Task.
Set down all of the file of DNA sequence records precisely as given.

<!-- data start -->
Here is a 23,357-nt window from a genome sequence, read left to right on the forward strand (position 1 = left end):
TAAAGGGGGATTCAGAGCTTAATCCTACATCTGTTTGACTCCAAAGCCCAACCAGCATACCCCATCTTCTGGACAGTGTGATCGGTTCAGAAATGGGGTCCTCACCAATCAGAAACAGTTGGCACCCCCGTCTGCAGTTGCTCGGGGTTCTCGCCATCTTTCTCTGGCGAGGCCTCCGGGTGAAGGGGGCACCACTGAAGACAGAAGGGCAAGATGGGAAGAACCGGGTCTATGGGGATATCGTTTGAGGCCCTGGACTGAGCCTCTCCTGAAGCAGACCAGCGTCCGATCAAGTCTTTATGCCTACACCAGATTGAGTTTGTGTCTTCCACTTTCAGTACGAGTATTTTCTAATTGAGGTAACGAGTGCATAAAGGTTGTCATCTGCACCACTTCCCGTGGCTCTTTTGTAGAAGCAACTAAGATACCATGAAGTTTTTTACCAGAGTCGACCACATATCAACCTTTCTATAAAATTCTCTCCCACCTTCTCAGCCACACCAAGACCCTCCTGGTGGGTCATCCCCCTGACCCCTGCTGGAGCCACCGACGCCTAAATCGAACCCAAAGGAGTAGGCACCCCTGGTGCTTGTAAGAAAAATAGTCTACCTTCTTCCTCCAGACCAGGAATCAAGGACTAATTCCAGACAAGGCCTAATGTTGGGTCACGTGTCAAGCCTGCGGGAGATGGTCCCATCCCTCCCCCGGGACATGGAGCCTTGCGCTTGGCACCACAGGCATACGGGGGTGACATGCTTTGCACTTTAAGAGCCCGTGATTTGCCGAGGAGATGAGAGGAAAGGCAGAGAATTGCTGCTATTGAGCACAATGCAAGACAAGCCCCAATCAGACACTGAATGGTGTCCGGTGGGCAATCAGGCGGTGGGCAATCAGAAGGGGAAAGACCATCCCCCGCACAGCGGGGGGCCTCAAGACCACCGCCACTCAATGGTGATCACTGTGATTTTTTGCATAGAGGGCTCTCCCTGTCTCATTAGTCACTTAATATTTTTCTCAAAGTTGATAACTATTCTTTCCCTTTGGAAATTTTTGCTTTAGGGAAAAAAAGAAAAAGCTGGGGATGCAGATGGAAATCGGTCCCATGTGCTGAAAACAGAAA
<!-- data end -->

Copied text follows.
Here is a 23,357-nt window from a genome sequence, read left to right on the forward strand (position 1 = left end):
TAAAGGGGGATTCAGAGCTTAATCCTACATCTGTTTGACTCCAAAGCCCAACCAGCATACCCCATCTTCTGGACAGTGTGATCGGTTCAGAAATGGGGTCCTCACCAATCAGAAACAGTTGGCACCCCCGTCTGCAGTTGCTCGGGGTTCTCGCCATCTTTCTCTGGCGAGGCCTCCGGGTGAAGGGGGCACCACTGAAGACAGAAGGGCAAGATGGGAAGAACCGGGTCTATGGGGATATCGTTTGAGGCCCTGGACTGAGCCTCTCCTGAAGCAGACCAGCGTCCGATCAAGTCTTTATGCCTACACCAGATTGAGTTTGTGTCTTCCACTTTCAGTACGAGTATTTTCTAATTGAGGTAACGAGTGCATAAAGGTTGTCATCTGCACCACTTCCCGTGGCTCTTTTGTAGAAGCAACTAAGATACCATGAAGTTTTTTACCAGAGTCGACCACATATCAACCTTTCTATAAAATTCTCTCCCACCTTCTCAGCCACACCAAGACCCTCCTGGTGGGTCATCCCCCTGACCCCTGCTGGAGCCACCGACGCCTAAATCGAACCCAAAGGAGTAGGCACCCCTGGTGCTTGTAAGAAAAATAGTCTACCTTCTTCCTCCAGACCAGGAATCAAGGACTAATTCCAGACAAGGCCTAATGTTGGGTCACGTGTCAAGCCTGCGGGAGATGGTCCCATCCCTCCCCCGGGACATGGAGCCTTGCGCTTGGCACCACAGGCATACGGGGGTGACATGCTTTGCACTTTAAGAGCCCGTGATTTGCCGAGGAGATGAGAGGAAAGGCAGAGAATTGCTGCTATTGAGCACAATGCAAGACAAGCCCCAATCAGACACTGAATGGTGTCCGGTGGGCAATCAGGCGGTGGGCAATCAGAAGGGGAAAGACCATCCCCCGCACAGCGGGGGGCCTCAAGACCACCGCCACTCAATGGTGATCACTGTGATTTTTTGCATAGAGGGCTCTCCCTGTCTCATTAGTCACTTAATATTTTTCTCAAAGTTGATAACTATTCTTTCCCTTTGGAAATTTTTGCTTTAGGGAAAAAAAGAAAAAGCTGGGGATGCAGATGGAAATCGGTCCCATGTGCTGAAAACAGAAA